- Education And Career
- Companies & Markets
- Gadgets & Technology
- After Hours
- Banking & Finance
- Energy & Infra
- Case Study
- Web Exclusive
- Property Review
- Digital India
- Work Life Balance
- Test category by sumit
When The Tough Gets Going...
Photo Credit :
Foreign placement is no longer the buzz word on the campus; in fact, people prefer working in India now. Job stability is scoring over dollar salaries. This onset of a global economic slowdown is seriously not the best time to be graduating from a B-school. If the past years' trend hadn't been that of sky rocketing extremes in terms of brand names, pay packages and profiles – believing that a job would be offered to us on the proverbial platter – people would have been content with what they are getting now. It is the speed of the change and sudden difference that is disconcerting.
Last year it was all about the company, the brand name and the package. This year, our placement cell tells us to be more considerate towards offers that are coming to campus. Put simply, 'get realistic'. And I guess it pays to be pragmatic. I see students being more attentive in the pre-placement talks than ever before, taking things a little more seriously and being so much more prepared.
There is not an absolute lack of good news though. There have been the usual number of PPOs (pre-placement offers) and PPIs (pre-placement interviews) pouring from the summer internships of our batch. Lots of people are already sitting on cushy jobs. A pay package of Rs 12 lakh per annum is not uncommon right now. Great brands are here and ready; no dearth of smiling faces either, albeit with a barrage of placement related jokes flying around. It is just the mood that has been taking a beating.
The global meltdown has definitely led to uncertainty all around. That is what we see around us, what we read in the news and also what corporate executives are saying. No one knows where things are headed in terms of the market. The safety net is pretty much in tatters. And therefore, everyone's got a contingency plan or two. People are pulling out all stops to develop their crisis management skills and using them in all aspects of this placement scenario. Adaptation and cultivation of new skills are the mantras. Some people are willing to accept a profile they had not even given consideration to earlier. Times have changed for sure.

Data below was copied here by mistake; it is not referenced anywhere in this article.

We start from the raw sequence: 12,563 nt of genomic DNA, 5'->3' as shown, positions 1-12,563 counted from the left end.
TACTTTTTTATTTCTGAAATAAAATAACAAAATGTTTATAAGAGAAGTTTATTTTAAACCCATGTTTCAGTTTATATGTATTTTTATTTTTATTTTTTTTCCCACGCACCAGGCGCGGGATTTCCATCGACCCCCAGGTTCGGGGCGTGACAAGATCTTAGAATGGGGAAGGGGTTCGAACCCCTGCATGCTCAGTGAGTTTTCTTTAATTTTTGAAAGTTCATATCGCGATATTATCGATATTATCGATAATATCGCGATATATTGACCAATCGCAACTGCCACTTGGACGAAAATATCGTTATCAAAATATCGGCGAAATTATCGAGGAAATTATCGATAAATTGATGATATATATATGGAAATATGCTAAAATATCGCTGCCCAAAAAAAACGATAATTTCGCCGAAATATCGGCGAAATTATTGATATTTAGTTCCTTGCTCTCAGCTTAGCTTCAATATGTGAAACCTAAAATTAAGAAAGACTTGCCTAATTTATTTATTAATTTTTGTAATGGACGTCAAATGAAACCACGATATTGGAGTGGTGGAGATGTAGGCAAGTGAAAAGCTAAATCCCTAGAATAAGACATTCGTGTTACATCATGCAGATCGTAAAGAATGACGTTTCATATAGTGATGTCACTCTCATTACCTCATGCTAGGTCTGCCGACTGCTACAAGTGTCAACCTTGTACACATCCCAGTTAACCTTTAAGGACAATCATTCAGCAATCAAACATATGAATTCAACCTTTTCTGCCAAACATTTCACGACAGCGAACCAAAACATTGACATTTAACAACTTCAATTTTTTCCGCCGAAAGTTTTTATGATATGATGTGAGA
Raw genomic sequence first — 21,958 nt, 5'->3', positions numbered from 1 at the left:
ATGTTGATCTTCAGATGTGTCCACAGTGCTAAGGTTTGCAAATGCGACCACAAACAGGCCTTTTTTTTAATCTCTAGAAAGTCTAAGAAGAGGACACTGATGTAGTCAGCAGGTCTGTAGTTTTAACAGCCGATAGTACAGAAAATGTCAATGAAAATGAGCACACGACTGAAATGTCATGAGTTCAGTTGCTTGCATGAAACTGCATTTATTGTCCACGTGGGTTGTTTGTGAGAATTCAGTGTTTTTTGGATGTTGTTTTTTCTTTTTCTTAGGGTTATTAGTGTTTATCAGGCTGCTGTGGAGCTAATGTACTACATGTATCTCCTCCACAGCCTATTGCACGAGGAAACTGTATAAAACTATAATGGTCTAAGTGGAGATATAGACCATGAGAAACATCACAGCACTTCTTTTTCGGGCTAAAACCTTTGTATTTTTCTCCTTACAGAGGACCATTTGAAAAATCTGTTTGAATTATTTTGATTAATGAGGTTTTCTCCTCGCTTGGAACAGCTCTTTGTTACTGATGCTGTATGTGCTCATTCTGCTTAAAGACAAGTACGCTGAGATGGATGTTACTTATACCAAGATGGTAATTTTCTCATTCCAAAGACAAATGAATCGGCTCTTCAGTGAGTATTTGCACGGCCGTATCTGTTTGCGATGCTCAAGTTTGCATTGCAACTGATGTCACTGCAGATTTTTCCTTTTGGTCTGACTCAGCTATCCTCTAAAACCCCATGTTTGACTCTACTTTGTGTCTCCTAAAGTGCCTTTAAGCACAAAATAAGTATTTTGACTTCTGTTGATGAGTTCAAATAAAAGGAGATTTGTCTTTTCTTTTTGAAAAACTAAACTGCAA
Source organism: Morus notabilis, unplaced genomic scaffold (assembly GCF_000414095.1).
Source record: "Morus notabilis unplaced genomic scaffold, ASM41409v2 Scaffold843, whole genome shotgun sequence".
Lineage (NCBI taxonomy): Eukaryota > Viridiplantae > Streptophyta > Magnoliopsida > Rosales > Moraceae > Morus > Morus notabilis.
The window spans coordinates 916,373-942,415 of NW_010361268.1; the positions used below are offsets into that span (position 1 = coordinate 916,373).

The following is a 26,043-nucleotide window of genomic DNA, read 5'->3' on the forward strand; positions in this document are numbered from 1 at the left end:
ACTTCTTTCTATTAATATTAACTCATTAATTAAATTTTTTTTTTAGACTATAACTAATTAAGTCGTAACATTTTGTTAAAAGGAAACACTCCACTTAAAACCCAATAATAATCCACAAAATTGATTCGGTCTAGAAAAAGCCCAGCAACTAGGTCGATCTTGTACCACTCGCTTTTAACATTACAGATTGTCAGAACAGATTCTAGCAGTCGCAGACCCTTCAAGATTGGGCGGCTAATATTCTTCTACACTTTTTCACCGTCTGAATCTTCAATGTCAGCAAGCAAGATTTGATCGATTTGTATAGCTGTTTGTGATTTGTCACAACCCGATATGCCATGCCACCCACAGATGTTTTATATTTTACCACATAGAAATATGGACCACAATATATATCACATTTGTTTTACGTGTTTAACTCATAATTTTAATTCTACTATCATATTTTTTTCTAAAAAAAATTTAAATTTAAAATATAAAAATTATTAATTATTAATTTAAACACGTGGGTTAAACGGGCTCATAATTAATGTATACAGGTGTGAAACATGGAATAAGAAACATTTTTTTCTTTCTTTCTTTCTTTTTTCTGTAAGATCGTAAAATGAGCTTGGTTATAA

Corridors and classrooms are perpetually buzzing with discussions on the issue. While someone is wondering whether similar colleges are suffering in the same way, others are talking of plans for further studies, like getting another MBA degree, just to get away from this mess. There are debates on what we should do next, as a student body and as individuals. People have unhappy status messages on GTalk and are talking of joining family businesses. People who have taken student loans for their college fee are in a state of panic. Plans are being re-worked and perspectives are surely changing into something else.
But keeping aside all this talk and preparation (I guess it helps that I will always remain an optimist) I firmly believe, and so do almost all my batch-mates — despite all the signals, which expectedly point to the contrary — that it will all end well. One thing's for sure — no matter how bad the scene gets, no one will resort to accepting a substandard job profile or compromise on their ideals and beliefs. People here are determined and strong. Everyone is changing and moulding themselves to get better equipped for this new situation. Everyone knows what they want and will try their level best to get it. This year just the job profile is the focus, and that it will be.
There is always a positive side to any dark time and this is it for us. Everyone is charged to do well and they are working harder than ever. Friends are helping friends to find calm under pressure. CV-making is now a joint exercise and everyone is lending a helping hand. But then, bad times do bring out the best in everyone and everything, don't they?
Ishani Behari is in IInd year pursuing MBA (Marketing) from Narsee Monjee Institute of Management Studies, Mumbai